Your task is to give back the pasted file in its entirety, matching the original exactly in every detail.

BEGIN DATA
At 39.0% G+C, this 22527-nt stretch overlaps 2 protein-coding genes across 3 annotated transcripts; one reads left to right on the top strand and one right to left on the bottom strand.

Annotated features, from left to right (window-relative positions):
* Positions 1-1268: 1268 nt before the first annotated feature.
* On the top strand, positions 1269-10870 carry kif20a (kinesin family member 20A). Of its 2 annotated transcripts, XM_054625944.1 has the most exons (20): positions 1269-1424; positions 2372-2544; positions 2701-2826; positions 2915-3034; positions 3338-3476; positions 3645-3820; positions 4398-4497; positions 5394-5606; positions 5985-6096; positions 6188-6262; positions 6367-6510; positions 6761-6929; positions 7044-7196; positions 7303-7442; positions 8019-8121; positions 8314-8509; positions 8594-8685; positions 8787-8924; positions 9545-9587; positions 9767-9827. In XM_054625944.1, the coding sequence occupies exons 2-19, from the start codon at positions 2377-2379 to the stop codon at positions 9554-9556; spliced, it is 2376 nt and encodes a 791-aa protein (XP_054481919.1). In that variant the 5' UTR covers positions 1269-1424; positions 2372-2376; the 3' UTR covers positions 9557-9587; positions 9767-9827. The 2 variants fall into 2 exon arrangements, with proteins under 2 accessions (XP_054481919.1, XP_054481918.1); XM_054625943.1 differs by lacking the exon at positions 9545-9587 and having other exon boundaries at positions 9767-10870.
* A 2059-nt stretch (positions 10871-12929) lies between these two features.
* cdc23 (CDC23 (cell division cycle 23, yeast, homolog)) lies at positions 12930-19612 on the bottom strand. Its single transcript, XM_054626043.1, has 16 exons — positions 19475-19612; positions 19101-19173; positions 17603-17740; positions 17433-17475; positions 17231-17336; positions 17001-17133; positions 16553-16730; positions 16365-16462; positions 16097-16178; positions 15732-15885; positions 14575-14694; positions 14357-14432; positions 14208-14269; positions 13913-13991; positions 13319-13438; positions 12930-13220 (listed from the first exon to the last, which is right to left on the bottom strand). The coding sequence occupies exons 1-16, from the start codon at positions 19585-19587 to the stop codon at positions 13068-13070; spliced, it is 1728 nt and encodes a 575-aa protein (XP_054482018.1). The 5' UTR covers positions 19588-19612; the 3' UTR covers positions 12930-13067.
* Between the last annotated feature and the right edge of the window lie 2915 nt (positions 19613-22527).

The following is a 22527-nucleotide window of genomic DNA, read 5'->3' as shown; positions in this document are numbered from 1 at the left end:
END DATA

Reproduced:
At 39.0% G+C, this 22527-nt stretch overlaps 2 protein-coding genes across 3 annotated transcripts; one reads left to right on the top strand and one right to left on the bottom strand.

Annotated features, from left to right (window-relative positions):
* Positions 1-1268: 1268 nt before the first annotated feature.
* On the top strand, positions 1269-10870 carry kif20a (kinesin family member 20A). Of its 2 annotated transcripts, XM_054625944.1 has the most exons (20): positions 1269-1424; positions 2372-2544; positions 2701-2826; positions 2915-3034; positions 3338-3476; positions 3645-3820; positions 4398-4497; positions 5394-5606; positions 5985-6096; positions 6188-6262; positions 6367-6510; positions 6761-6929; positions 7044-7196; positions 7303-7442; positions 8019-8121; positions 8314-8509; positions 8594-8685; positions 8787-8924; positions 9545-9587; positions 9767-9827. In XM_054625944.1, the coding sequence occupies exons 2-19, from the start codon at positions 2377-2379 to the stop codon at positions 9554-9556; spliced, it is 2376 nt and encodes a 791-aa protein (XP_054481919.1). In that variant the 5' UTR covers positions 1269-1424; positions 2372-2376; the 3' UTR covers positions 9557-9587; positions 9767-9827. The 2 variants fall into 2 exon arrangements, with proteins under 2 accessions (XP_054481919.1, XP_054481918.1); XM_054625943.1 differs by lacking the exon at positions 9545-9587 and having other exon boundaries at positions 9767-10870.
* A 2059-nt stretch (positions 10871-12929) lies between these two features.
* cdc23 (CDC23 (cell division cycle 23, yeast, homolog)) lies at positions 12930-19612 on the bottom strand. Its single transcript, XM_054626043.1, has 16 exons — positions 19475-19612; positions 19101-19173; positions 17603-17740; positions 17433-17475; positions 17231-17336; positions 17001-17133; positions 16553-16730; positions 16365-16462; positions 16097-16178; positions 15732-15885; positions 14575-14694; positions 14357-14432; positions 14208-14269; positions 13913-13991; positions 13319-13438; positions 12930-13220 (listed from the first exon to the last, which is right to left on the bottom strand). The coding sequence occupies exons 1-16, from the start codon at positions 19585-19587 to the stop codon at positions 13068-13070; spliced, it is 1728 nt and encodes a 575-aa protein (XP_054482018.1). The 5' UTR covers positions 19588-19612; the 3' UTR covers positions 12930-13067.
* Between the last annotated feature and the right edge of the window lie 2915 nt (positions 19613-22527).

The following is a 22527-nucleotide window of genomic DNA, read 5'->3' as shown; positions in this document are numbered from 1 at the left end: